Human Rights and European Law: Building New Legal Orders

Hardcover | February 8, 2015

byMary Arden

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Senior judges and politicians increasingly question the role of the EU and the European Court of Human Rights. Some call for a reconsideration of the influence of transnational courts in the legal life of the UK, while others argue for a repeal of the Human Rights Act in favour of a BritishBill of Rights. Many perceive control of law-making as moving irreversibly away from the UK and into the hands of Europe. In contested domains like national security and individual freedoms there are concerns that the British national identity is being lost.Against this backdrop of confusion, Mary Arden's voice is one of reason. A senior judge who has been at the heart of dialogue between domestic and international judges, Mary Arden is uniquely placed to discuss the impact of developments in human rights and European law. In this major new collectionof her writings, Mary Arden clarifies the issues at stake with the new European legal orders. She explains the major developments in simple terms, addresses core criticisms of the EU and the ECHR, and examines the practical effects of these institutions on domestic legislation and case law. In describing the far-reaching impact of EU law and the Human Rights Act, Mary Arden gives an insider's view of key conflicts including national security versus freedom of the individual, and freedom of the press versus the individual's right to privacy. She also outlines how domestic courts havebeen able to draw upon the decisions of Strasbourg in the key battlefields of media freedom, data protection, and national security.

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Senior judges and politicians increasingly question the role of the EU and the European Court of Human Rights. Some call for a reconsideration of the influence of transnational courts in the legal life of the UK, while others argue for a repeal of the Human Rights Act in favour of a BritishBill of Rights. Many perceive control of law-m...

The Rt. Hon. Lady Justice Arden DBE was called to the Bar of England and Wales in 1971, and became a Queen's Counsel in 1986. She was appointed a Justice of the High Court of Justice of England and Wales in 1993, the first woman judge to be assigned to the High Court's Chancery Division. From 1996 to 1999 she was the Chair of the Law C...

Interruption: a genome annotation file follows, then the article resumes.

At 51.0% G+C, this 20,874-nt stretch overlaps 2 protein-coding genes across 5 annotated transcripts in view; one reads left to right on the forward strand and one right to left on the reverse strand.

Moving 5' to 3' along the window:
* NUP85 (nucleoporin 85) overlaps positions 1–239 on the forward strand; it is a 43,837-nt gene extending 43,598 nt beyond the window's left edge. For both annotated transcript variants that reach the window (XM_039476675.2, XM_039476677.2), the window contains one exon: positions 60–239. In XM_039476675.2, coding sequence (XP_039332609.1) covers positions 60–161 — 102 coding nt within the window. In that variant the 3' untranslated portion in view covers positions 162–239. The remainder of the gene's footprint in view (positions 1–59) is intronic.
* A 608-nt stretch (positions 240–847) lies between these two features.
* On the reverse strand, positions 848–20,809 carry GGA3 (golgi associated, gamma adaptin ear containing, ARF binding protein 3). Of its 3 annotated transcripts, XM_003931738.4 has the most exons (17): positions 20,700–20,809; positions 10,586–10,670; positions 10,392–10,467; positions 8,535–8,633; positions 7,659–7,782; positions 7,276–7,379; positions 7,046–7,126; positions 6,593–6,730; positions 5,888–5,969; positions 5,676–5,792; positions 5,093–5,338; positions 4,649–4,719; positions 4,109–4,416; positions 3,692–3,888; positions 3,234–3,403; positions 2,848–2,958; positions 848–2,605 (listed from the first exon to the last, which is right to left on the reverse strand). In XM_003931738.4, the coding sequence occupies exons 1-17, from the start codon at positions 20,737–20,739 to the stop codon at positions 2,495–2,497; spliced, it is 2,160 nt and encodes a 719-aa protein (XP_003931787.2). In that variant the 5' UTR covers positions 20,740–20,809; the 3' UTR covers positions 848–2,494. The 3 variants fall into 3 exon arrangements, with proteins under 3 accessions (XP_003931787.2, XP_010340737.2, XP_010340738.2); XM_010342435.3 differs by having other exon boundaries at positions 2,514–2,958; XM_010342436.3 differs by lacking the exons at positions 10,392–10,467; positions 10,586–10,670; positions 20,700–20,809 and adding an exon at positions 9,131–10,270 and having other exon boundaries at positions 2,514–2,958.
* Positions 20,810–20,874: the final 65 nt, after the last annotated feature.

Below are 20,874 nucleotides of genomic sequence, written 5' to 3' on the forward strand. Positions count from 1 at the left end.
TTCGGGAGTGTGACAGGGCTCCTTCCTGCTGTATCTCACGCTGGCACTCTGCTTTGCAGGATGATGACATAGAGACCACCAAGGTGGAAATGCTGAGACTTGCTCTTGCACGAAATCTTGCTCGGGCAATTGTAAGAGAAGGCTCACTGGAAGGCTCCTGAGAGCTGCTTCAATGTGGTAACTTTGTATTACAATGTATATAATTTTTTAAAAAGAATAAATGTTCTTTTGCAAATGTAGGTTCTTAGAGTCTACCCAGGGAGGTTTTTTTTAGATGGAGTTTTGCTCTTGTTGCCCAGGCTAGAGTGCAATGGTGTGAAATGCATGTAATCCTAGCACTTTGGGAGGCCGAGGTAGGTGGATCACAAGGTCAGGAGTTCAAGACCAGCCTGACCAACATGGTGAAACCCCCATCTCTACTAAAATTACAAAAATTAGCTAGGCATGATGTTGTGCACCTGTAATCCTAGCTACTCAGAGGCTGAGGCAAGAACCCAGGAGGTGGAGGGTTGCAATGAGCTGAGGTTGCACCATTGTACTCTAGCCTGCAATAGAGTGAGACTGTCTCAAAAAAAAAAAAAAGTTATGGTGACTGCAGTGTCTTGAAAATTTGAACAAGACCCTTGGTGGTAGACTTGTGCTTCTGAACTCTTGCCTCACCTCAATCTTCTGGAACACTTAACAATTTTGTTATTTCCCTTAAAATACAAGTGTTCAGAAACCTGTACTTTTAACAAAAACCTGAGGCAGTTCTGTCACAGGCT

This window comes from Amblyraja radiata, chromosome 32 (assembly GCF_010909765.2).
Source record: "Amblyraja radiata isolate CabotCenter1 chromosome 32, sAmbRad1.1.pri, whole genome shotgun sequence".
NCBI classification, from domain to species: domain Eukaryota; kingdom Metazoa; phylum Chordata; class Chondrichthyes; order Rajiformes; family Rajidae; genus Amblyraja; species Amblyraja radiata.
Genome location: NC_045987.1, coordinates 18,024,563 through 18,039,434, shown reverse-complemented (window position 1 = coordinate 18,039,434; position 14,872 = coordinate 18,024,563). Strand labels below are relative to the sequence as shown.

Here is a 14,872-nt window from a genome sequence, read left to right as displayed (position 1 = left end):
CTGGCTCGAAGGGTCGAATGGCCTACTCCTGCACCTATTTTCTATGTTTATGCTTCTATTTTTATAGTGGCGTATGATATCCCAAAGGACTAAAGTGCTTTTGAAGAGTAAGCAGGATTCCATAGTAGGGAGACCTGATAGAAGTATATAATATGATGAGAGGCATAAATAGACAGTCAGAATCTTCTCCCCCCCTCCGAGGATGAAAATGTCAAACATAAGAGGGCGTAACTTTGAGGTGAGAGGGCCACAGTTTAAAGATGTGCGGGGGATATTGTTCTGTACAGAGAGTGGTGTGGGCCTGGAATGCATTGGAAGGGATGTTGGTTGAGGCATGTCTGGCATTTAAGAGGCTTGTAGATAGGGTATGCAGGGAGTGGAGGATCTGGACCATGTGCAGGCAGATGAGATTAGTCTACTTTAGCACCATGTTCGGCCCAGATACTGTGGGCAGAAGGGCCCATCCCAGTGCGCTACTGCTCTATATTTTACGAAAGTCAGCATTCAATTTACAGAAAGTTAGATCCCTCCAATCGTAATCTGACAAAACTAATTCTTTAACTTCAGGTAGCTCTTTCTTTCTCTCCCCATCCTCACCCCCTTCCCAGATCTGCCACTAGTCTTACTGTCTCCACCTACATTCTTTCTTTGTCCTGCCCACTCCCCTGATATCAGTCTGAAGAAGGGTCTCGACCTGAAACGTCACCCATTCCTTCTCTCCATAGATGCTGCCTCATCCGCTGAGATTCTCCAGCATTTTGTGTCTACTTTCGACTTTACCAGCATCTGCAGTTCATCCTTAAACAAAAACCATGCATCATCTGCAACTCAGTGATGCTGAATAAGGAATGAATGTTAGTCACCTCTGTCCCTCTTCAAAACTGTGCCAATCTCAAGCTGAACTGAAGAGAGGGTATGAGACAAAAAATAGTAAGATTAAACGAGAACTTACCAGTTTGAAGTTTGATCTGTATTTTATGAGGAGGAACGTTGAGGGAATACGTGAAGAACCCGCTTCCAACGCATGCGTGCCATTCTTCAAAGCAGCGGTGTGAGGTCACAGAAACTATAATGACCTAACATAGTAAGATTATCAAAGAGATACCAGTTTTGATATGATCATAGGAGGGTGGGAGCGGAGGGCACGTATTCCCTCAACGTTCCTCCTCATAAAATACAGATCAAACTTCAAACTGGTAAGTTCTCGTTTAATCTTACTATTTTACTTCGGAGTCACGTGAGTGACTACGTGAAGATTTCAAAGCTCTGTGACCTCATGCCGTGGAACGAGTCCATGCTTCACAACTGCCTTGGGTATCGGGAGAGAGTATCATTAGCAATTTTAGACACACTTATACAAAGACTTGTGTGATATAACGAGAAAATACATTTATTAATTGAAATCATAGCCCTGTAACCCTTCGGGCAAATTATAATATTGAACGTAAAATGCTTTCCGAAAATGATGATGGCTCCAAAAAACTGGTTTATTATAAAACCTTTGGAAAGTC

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Format:HardcoverDimensions:368 pages, 9.21 × 6.14 × 1.1 inPublished:February 8, 2015Publisher:Oxford University PressLanguage:English

The following ISBNs are associated with this title:

ISBN - 10:0198728573

ISBN - 13:9780198728573

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Table of Contents

The Rt Hon The Lord Chief Justice of England and Wales: PrefaceIntroduction: Why this Collection?SECTION A - Mastering a New SystemRt Hon Sian Elias, DBE PC, Chief Justice of New Zealand: PrefacePart I: Implementing Human Rights1. Common Law in the Age of Human Rights2. Building a Better Society3. On LibertyPart II: Understanding Proportionality and Subsidiarity4. Proportionality: The Way Ahead5. Subsidiarity and Decentralization6. Press, Privacy, and Proportionality: The Impact of Proportionality on Judicial ReviewPart III: Interpreting Legislation - New Approaches Emerge7. The Interpretation of UK Domestic Legislation in the Light of the European Convention On Human Rights8. The Changing Judicial Role: Human Rights, Community Law, and the Intention of Parliament9. Statutory Interpretation and Human RightsSECTION B - Balancing Different InterestsBernard Stirn and Matthias Gyomar, members of the French Conseil d'Etat: PrefacePart IV: Balancing Human Rights and National Security10. Human Rights and National Security11. Balancing Human Rights and National Security - Conclusions12. Meeting the Challenge of Terrorism: The Experience of English and Other CourtsPart V: Privacy: Balancing Public and Private Interests13. The Future of the Law of Privacy14. Human Rights and Civil Wrongs: Tort Law under the Spotlight15. Media Intrusion and Human Rights: Striking the BalanceSECTION C - Beyond Our Own HorizonsProfessor Dr Andreas Vosskuhle, President of the German Federal Constitutional Court: PrefacePart VI: The Value of the International Perspective16. Freedom of Expression and the Role of the Supreme Court17. Prospective OverrulingPart VII: Working Out the Right Relationship with the European Supranational Courts18. Peaceful or Problematic? The Relationship between National Supreme Courts and the Supranational Courts in Europe19. Jurisdiction of the New UK Supreme Court20. An English Judge in EuropeEpilogueAppendix: Convention Rights Incorporated by Schedule 1 of the Human Rights Act 1998Glossary